I could barely understand what I was seeing, given that I am still a bit new at the bird-watching business. But when I got the angle in the picture below, I was strongly suspecting that I had found a leucistic Black Phoebe, even though I had never heard of such a thing in the past. I tried googling right then in the field the term for a white color in birds but mistook leucocratic instead of leucistic, and kept getting references to granitic rocks instead of anything having to do with birds (I figured it out later at home).
Leucism is different than albinosim. Albino animals lack melanin, a natural pigment that provides dark color. They are generally pure white, and their eyes will be pink (click here for an example of an albino California Scrub Jay). Leucistic birds have melanin, but they are inefficient at using it in their feathers, so they may show some color, as seen in the Black Phoebe I saw today.

I could find only a few references to leucistic Black Phoebes so I suspect that unless I see this particular individual on our future trips to the Merced NWR, I'll probably never see one again. They seem to be pretty rare. But "White Black Phoebe" makes for a great example of an oxymoron.

Friday, October 25, 2019

Say's Phoebe at Modesto Junior College

The college campus where I work is not the best environment to watch birds, but it's certainly not the worst. There is a sheep pasture with a heavily vegetated drainage pond, some open fields grazed by cows and horses, and lots and lots of diverse species of mature trees, both native and non-native. Overall the number of species I've seen there is about half what I've seen along the Tuolumne River Parkway Trail where I do most of my searches.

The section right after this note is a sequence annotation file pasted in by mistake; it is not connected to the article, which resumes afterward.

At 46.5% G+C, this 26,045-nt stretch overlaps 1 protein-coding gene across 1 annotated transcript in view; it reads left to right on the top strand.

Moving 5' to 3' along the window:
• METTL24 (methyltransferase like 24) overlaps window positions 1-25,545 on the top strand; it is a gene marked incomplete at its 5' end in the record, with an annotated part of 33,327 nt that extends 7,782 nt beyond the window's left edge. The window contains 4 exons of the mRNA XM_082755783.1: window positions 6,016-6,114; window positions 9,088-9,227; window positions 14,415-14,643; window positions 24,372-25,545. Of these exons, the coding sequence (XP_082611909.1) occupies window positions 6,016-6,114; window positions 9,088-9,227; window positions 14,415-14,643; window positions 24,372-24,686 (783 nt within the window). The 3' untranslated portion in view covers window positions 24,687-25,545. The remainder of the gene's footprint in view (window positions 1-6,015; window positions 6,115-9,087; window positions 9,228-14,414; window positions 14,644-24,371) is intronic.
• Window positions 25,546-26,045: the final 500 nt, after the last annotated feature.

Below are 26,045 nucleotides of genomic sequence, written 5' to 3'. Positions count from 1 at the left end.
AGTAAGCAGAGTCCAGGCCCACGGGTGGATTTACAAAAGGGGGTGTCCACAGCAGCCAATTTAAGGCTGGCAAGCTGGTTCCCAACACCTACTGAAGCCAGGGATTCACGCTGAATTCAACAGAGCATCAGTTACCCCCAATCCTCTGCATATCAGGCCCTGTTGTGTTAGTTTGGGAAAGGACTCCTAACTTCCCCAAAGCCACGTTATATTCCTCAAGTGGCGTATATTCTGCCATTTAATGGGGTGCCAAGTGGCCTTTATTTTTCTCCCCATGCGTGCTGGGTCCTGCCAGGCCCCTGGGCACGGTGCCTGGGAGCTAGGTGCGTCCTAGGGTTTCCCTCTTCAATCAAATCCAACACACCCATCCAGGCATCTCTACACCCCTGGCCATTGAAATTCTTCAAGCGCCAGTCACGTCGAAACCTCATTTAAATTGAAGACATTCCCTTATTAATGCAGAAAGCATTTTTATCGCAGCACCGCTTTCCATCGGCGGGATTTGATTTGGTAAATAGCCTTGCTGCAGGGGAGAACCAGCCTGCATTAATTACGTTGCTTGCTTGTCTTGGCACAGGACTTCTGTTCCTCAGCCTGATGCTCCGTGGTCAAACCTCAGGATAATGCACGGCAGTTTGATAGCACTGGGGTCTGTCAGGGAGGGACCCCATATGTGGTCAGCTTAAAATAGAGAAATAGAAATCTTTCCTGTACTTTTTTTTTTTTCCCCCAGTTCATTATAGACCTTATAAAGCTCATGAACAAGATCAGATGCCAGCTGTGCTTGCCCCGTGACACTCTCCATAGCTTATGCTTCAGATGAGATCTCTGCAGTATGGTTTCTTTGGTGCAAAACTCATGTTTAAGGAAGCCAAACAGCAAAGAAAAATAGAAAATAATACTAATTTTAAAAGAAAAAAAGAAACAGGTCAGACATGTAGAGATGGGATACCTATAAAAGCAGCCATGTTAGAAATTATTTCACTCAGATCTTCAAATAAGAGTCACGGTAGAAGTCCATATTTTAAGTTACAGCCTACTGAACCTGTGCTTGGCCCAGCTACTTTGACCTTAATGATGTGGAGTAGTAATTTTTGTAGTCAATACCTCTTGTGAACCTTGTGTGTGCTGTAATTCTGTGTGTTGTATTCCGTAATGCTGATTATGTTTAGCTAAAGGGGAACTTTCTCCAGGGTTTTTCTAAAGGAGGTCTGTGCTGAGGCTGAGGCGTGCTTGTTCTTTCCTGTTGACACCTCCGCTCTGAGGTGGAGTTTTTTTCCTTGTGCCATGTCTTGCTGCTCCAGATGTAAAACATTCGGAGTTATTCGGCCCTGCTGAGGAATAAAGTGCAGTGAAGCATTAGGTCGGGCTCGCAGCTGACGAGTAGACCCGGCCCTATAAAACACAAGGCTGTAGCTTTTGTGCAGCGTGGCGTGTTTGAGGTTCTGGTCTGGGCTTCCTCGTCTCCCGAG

But there are still some neat species to be seen. One of the pretty little birds I occasionally run across on campus are Say's Phoebes (Sayornis saya). Say's Phoebes are members of the flycatcher family, and their behavior fits their name. They'll perch on a branch, sally forth when they see a bug, and return to their perch. I saw this one while walking between classes yesterday.

Tuesday, October 22, 2019

Been on a Snipe Hunt Lately? Wilson's Snipe at Merced National Wildlife Refuge

One of the more enduring pranks throughout the history of scouts and summer camps was the Snipe Hunt. The gullible victims were convinced that they could capture the elusive snipes in paper bags, and the snipe was described as all manner of strange birds, squirrels, rabbits and so on. We victims of the prank are sometimes surprised to find out that snipes actually do exist, although we are not likely to capture them in the dark in a paper bag on the night of a full moon. The birds are called the Wilson's Snipe (Gallinago delicata). The Wilson's Snipe is a shorebird with an incredibly long beak that gives them the ability to probe deep into the mud seeking worms and larvae.
My own personal snipe hunt last weekend at the Merced National Wildlife Refuge came to a memorable end as the quarry was hiding in plain sight not four feet from my car window. I was paying attention to the Sandhill Cranes and ducks off in the distance, and I happened to look down as I was turning the camera off only to see the bird relaxing in the grass at the edge of the pond. It never felt the need to move around at all while I took pictures.